Parent-Child Dynamic of Online Privacy: How Much is Too Much?
With so many social networks in use today, the amount of privacy a parent should give their child is an important consideration.
Photo courtesy of Lenka Horavova/Shutterstock
As this nation falls head over heels into the age of technology, and more and more people gain access to social media, one of the biggest points of debate concerns online privacy. Online privacy is an umbrella term that can include a number of concepts: password protection, location tracking and offering personal information for certain functions, for example. But one question that hits home for a lot of people is: How much privacy should parents give their children? Social media undoubtedly offers us good things like connections to far away people, a daily dose of humor, and career options, but its dangers are nonetheless quite evident.
I was actually on the way to school one morning and had the radio on for background noise when something came up related to this. The host of the show said someone she knew had a daughter who had some social media accounts, and the parent wanted to know how much space she should give her daughter, or if she should let her have social media access at all. This host posed the question to listeners who could call in and it seemed like every caller had a little bit of a different spin to their answer. Some said she should be allowed to do as she pleases, some said the parent should be very in tune and checking in on her daughter’s social media, and some even said she shouldn’t have it at all based on her age. Every caller had various reasons for their answers. This got me wondering about what I personally would do if I were a parent in this situation, and I began to look at all the pieces to the equation.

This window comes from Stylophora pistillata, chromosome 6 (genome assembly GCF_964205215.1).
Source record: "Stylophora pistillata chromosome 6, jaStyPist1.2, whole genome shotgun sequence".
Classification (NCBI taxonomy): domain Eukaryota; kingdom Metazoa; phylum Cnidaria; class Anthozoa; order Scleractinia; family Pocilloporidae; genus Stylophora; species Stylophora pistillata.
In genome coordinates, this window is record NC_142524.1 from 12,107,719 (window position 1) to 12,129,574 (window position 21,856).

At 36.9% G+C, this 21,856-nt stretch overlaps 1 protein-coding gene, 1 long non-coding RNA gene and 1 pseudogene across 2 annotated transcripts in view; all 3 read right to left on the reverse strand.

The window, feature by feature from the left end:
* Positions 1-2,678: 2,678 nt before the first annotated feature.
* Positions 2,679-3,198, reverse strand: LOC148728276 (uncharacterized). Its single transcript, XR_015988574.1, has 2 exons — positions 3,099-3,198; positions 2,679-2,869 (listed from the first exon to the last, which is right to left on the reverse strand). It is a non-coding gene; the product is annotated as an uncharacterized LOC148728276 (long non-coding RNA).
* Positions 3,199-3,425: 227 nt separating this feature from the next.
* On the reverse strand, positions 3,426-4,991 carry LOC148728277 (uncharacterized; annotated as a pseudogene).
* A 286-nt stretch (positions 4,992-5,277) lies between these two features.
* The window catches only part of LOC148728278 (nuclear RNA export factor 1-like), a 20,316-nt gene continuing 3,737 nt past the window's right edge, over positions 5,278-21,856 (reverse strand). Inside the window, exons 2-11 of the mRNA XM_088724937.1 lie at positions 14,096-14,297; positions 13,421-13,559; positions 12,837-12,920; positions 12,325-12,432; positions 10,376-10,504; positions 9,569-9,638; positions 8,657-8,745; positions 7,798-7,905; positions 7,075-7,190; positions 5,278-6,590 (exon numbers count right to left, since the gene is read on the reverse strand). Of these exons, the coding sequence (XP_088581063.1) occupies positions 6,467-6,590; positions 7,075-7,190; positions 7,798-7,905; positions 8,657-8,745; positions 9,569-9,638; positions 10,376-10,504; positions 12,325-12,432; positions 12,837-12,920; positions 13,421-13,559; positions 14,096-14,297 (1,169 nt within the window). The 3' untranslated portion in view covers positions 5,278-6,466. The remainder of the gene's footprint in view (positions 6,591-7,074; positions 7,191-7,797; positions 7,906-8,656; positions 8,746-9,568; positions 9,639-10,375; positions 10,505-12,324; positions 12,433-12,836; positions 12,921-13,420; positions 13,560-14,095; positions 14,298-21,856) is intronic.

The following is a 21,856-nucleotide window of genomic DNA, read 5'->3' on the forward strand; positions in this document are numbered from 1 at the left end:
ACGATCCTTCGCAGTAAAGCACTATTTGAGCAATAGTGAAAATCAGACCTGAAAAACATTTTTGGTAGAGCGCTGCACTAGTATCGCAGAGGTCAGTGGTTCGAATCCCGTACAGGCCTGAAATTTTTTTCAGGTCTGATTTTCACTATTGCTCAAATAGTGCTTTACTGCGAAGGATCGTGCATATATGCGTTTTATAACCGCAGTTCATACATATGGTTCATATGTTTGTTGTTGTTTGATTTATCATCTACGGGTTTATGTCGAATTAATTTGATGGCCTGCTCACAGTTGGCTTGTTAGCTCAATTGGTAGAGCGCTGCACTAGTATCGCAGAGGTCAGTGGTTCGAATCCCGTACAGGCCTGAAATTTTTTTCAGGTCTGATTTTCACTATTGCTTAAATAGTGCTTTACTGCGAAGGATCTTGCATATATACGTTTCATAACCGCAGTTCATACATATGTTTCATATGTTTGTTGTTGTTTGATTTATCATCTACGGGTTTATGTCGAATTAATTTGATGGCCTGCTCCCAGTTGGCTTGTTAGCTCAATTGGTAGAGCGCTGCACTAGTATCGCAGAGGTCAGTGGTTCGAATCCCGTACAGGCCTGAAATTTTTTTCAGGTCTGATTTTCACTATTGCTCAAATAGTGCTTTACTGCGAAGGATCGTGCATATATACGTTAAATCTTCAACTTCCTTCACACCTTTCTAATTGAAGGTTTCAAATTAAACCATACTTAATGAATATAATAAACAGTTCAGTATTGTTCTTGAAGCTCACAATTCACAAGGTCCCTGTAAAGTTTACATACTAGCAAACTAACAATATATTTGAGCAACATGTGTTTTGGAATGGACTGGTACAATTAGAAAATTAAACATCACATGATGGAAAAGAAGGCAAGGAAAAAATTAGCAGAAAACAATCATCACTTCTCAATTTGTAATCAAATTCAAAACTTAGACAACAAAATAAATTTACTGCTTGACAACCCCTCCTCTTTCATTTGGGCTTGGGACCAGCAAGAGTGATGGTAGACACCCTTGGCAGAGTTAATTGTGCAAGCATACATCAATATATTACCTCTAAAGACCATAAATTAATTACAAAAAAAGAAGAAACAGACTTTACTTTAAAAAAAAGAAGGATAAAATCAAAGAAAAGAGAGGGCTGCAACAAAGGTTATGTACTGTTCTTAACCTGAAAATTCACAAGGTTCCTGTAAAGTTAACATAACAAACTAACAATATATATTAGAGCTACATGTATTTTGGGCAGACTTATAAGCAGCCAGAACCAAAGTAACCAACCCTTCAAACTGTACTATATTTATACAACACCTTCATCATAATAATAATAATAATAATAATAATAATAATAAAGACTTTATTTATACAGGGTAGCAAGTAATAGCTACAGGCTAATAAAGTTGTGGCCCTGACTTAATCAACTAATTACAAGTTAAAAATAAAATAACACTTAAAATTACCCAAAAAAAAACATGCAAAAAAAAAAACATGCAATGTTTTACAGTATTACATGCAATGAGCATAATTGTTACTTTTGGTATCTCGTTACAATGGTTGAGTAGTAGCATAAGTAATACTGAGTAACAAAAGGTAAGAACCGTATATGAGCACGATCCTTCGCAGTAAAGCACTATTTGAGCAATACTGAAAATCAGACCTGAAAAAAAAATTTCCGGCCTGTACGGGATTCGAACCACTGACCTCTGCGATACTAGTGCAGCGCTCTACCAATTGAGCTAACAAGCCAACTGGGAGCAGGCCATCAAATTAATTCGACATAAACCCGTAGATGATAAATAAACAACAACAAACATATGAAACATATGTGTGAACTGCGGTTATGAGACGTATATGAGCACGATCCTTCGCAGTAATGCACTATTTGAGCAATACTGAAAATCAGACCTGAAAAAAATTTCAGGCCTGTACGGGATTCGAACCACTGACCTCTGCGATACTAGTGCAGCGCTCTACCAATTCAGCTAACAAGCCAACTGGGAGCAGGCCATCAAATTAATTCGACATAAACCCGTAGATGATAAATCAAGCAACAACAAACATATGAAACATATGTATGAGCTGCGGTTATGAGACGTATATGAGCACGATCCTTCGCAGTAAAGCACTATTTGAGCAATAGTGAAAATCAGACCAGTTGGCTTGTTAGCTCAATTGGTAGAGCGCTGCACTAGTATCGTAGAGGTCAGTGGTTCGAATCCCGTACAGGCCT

Taking these two viewpoints into account I decided, as I often do, that it is best to take a moderate approach, maybe leaning towards parents being more involved. By doing this a parent can still protect the child from the dangers of the internet, while at the same time maintain the respect of the child and allow him or her to enjoy the good things social media has to offer.
The next question I asked myself is, “What steps it would take to exercise this approach well and get the most out of it?” One thing would be for parents to follow or friend their child’s page and instill the important principle of “If you aren’t comfortable with me seeing it, it’s not a good idea to post it.” That is an important principle in all aspects of life beyond social media, and will prevent your child from making decisions that could really hurt him or her in the long run.
Another thing a parent could do is to simply check in every week or two and ask who their child has been communicating with. I believe asking is much more effective than taking the device and looking through all the messages, because a child wants to know that his or her parent can at least trust him or her, and believe that when asked he or she will give an honest answer. It is very important to ask because leaving your child completely unchecked could lead to him or her communicating with someone who seems harmless at first, but ends up becoming very dangerous.
One last thing I believe to be important is to have a talk with your child before they open social media accounts, and talk to your child about avoiding the dangers associated with those accounts. If your child knows not to answer random messages and avoid pages that ask for personal information beforehand, he or she will be much more prepared to defend himself or herself.
I believe actions that go beyond these steps are too controlling and cause a child to lose respect or fight back against his or her parent, which could ruin the good things social media has to offer. Now, every child is different, but I truly believe that by standing by your child, not away from or hovering over him or her, you can help protect your child while also offering him or her the freedom every child desires as he or she begins to age